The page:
“Leontief believed that the economy can be broken down into sectors [whose] interrelationship can be described in the form of a mathematical matrix…called an “input-output analysis.” Leontief’s initial set of sectors led to a 12x12 matrix…to invert that … it took him [Cornfield] about a week, and the end result was the conclusion that the number of sectors had to be expanded. …[W]ith trepidation, they [Leontief and Cornfield] ended with the simplest matrix they thought would be feasible, a 24x24 matrix. [It is estimated] that it would take him several hundred years of seven-day work-weeks to invert…” [words in brackets added]
David Salsburg (2001), The Lady Tasting Tea, pp. 177-8.
That was in the 1940s. Nowadays, inverting a matrix with 100 rows and columns is of no significant problem. On the other hand, input-output analysis has reached a very stimulating level requiring more extensive computation beyond inverting a matrix. The module we prepare here introduces an environment where IO analysis may be conducted in an open and free, yet extensive, computing environment. It is expected that there will be more and more researcher joining this environment, allowing for greater use and access to the IO analysis.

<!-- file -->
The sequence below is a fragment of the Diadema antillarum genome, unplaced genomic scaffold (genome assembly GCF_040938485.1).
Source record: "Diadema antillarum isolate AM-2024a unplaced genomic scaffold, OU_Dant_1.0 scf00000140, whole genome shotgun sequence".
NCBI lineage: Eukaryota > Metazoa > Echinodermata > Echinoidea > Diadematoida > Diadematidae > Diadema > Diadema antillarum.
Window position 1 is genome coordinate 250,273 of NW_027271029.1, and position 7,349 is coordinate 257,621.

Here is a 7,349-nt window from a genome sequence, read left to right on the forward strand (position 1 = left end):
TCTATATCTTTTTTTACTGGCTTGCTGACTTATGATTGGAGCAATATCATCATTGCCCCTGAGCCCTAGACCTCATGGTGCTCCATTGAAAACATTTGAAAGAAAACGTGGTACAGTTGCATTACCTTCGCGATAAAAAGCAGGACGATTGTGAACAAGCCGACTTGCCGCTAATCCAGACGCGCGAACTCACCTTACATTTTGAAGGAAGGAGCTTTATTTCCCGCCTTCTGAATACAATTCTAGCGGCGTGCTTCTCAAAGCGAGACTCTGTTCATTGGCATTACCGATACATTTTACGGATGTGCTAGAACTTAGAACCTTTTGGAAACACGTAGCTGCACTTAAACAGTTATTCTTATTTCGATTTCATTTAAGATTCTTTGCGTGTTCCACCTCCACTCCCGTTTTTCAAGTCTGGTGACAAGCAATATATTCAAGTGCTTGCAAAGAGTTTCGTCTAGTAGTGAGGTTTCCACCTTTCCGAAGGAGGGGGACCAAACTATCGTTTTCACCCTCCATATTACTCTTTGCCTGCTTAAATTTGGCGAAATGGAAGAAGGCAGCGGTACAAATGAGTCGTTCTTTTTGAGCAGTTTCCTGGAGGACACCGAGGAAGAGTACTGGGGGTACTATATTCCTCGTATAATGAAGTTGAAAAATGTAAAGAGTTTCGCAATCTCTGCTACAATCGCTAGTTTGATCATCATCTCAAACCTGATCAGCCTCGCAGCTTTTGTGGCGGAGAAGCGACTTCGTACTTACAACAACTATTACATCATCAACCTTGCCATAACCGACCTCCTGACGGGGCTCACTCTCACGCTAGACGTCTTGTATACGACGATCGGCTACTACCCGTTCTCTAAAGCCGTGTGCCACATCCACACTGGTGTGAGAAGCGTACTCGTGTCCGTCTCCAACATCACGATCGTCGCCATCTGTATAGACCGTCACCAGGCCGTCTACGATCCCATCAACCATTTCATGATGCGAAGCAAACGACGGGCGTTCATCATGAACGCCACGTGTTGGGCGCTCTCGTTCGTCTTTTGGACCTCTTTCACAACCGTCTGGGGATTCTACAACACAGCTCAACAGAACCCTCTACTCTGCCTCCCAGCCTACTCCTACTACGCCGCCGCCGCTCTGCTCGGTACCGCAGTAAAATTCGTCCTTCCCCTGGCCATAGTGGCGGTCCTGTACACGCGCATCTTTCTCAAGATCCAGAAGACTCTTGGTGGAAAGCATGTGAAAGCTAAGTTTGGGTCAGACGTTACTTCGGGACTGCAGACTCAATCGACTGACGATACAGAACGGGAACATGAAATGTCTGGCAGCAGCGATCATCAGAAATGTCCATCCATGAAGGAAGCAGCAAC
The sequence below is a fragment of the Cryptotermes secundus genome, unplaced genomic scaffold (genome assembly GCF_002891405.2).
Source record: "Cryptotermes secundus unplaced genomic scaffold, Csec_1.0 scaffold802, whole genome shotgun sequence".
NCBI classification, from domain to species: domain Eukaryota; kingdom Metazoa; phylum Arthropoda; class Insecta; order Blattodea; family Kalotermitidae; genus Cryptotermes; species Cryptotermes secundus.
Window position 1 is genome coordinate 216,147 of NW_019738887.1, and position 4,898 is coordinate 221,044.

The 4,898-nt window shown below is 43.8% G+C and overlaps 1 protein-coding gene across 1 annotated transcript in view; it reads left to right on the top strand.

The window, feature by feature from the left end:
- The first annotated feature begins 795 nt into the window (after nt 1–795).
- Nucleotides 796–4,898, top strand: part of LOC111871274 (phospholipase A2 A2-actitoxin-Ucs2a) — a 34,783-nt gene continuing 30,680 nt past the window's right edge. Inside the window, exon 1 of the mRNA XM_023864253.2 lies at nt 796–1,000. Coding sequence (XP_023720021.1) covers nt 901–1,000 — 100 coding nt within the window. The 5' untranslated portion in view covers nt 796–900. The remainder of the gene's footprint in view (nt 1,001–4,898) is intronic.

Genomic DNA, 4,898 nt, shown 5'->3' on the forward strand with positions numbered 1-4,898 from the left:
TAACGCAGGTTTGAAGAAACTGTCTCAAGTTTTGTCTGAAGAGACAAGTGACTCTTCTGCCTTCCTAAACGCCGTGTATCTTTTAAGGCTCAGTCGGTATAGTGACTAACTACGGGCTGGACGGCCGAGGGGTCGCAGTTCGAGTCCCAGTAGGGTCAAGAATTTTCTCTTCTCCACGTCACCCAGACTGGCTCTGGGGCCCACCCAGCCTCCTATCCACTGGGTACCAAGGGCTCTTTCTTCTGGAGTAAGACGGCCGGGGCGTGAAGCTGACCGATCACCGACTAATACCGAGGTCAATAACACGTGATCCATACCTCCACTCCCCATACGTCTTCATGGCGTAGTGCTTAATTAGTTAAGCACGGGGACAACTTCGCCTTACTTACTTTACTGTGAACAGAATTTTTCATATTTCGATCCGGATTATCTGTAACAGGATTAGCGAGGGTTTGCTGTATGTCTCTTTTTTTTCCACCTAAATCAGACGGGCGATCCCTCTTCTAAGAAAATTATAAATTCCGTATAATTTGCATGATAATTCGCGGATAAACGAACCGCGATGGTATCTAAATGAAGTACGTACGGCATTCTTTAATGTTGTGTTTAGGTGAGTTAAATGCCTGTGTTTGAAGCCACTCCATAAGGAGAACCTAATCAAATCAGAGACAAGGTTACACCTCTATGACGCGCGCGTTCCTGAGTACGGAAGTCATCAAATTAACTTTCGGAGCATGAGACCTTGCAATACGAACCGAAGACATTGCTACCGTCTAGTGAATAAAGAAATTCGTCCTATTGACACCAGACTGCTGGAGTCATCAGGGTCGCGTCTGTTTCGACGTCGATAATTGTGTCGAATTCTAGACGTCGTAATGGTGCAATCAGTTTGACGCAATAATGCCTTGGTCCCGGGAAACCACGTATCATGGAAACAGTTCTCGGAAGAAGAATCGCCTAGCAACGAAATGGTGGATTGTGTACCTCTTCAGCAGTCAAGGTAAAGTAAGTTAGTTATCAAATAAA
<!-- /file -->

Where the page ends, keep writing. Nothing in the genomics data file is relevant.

PyIO is a module for Input-Output analysis, written in Python, a general-purpose open source computer programming language. The punch line: Python is freely downloadable and open source means you can actually look at the code, change and distribute it further if you want. One best way to find the latest version is by looking at the official Python website http://www.python.org/.
At this moment, there are several functions available comprising basic input-output analysis. There are as follows:
The original manual to the PyIO module is written by Suahasil Nazara, Carolyn Dong Guo, Geoffrey Hewings, and Chokri Dridi (2003) and is published as a REAL Discussion Paper 03-T-23. Please make appropriate reference to this manual if you are using the code.